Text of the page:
Faesal’ Success: A Hope for Kashmir

June, 2010
By Shivangi Muttoo

Faesal Shah, from Kashmir, secured the first rank in the country’s prestigious and competitive Civil Service exam. The present generation of youth in Kashmir has grown up in an atmosphere of conflict and turmoil. This article seeks to highlight the plight of Kashmiri youth and analyze the future implications of Faesal’success for the state. 

Due to the full-fledged conflict in the 1990s, an entire generation of Kashmiri youth underwent a troubled childhood marred by experiences of harassment by army personnel and militants, repeated incidents of gunfire, enforced disappearances, loss of family members and a poor and intermittent education. Even today normalcy has not returned to the valley. Many private and public organizations are unable to hold recruitment exams due to security reasons and the current rate of unemployment is more than 6%. A recent survey conducted by UK based think-tank Chatham House revealed that 87% of the people in Jammu and Kashmir (J&K) believe that unemployment is a greater concern than independence. 

The dismal conditions that prevail in the region and severe neglect have pushed the youth towards militancy. Many take part in “street resistance” and many have taken up stone pelting as a job. Stone pelting is a popular form of protest in Kashmir. Separatists and political parties often hire stone pelters during demonstrations against the government. Further, a report indicated that 29% of the unemployed youth are indulging in intoxicants that are destroying their health. According to researchers at Cornell University studying the ‘emerging scenario in Kashmir,’ there are around 60,000 youth addicted to drugs in Srinagar. In Anantnag and Baramulla, 40% of the youth consume illicit drugs.  

Against this backdrop, the success of a Kashmiri youth is remarkable. Faesal Shah, the first Kashmiri, to top the Civil Service Exam, grew up in a village of Kashmir. His father was killed by militants in 2002. The personal tragedy did not deter him but fired zeal in him to excel. Last year, one Kashmiri had cleared the exam. This year three Kashmiris have made it to the elite bureaucratic list and this seems to be a positive trend emerging amongst the youth in Kashmir. 

Faesal Shah and others have set an example for the Kashmiri youth. Many students of Kashmir University are planning to appear for the Civil Service and other competitive exams next year. Faesal has emerged as a source of inspiration for the youth of Kashmir who require motivation to emerge from conflict and focus on their future.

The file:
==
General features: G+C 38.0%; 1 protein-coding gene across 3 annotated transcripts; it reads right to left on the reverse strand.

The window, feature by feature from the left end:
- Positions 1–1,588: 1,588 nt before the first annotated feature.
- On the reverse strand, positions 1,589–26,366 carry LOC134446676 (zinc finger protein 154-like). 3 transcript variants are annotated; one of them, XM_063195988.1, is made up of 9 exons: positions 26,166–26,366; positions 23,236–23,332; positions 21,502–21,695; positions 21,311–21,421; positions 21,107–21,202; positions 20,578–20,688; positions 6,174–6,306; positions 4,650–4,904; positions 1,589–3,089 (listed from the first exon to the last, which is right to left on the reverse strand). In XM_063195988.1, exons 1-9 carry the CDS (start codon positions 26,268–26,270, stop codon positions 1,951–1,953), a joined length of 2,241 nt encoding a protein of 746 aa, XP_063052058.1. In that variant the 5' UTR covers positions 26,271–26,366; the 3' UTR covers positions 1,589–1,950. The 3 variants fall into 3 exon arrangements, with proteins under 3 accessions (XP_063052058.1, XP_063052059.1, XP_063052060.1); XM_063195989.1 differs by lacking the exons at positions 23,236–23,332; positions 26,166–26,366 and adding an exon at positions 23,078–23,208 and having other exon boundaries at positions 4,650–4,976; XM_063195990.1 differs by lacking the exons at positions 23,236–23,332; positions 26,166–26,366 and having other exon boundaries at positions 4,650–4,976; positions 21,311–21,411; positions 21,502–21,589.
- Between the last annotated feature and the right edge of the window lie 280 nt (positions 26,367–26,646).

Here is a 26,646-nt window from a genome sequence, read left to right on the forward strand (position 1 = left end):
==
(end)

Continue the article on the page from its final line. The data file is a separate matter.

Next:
If more Kashmiri youth join the Civil Service in the coming years, it could bring positive implications for the state. Kashmiri youth leading the bureaucracy in the state will introduce a ‘healing touch’ as a new dimension to the governance of the state. Since the new generation of Kashmiri civil servants grew amidst the turmoil, they are likely to be more sensitive towards serving the people of the state. They have a better understanding and appreciation of Kashmir’s ground realities. Thus, their role is significant in running the administration in Kashmir. At present, J&K lags behind the other Indian states in terms of Human Development Index (HDI). J&K’s HDI rank is 27, whereas its neighboring states have a much higher rank: Himachal is ranked 15th, Punjab is 14th and Haryana is 21st.  For Faesal Shah and others, bureaucracy is a means to bring socio-economic change and governance based on a healing touch which would improve development in Kashmir. 

In addition, if the number of Kashmiri youth joining the bureaucracy rises, it is likely to change the Kashmiri perception of the Indian state. A majority of Kashmiri youth perceive India as a symbol of political and military occupation. The situation in the 1990s transformed their attitude from anti-government to anti-India. However, the news of Faesal’s success in the Civil Service exam has evoked positive response in Kashmir. The sense of joy among the common people and their support for a Kashmiri, who is now a part of the Indian establishment, indicates that if more Kashmiris join the bureaucracy, it could soften the anti-India sentiments of the people. 

Further, the success of Faesal and others has the potential of transforming the image of Kashmiris outside Kashmir. There is currently a stigma of militancy or at least an heir of suspicion that surrounds Kashmiri youth. Such perceptions make them vulnerable to unfavorable and unfair treatment outside Kashmir. The militant stereotype could be broken if more Kashmiris emerge as bureaucrats. 

In the coming years, the success of Faesal and others could prove to be a turning point for Kashmir. It stimulates the youth towards transforming their dreams into reality and in this way it could help in resolving the Kashmir conundrum.

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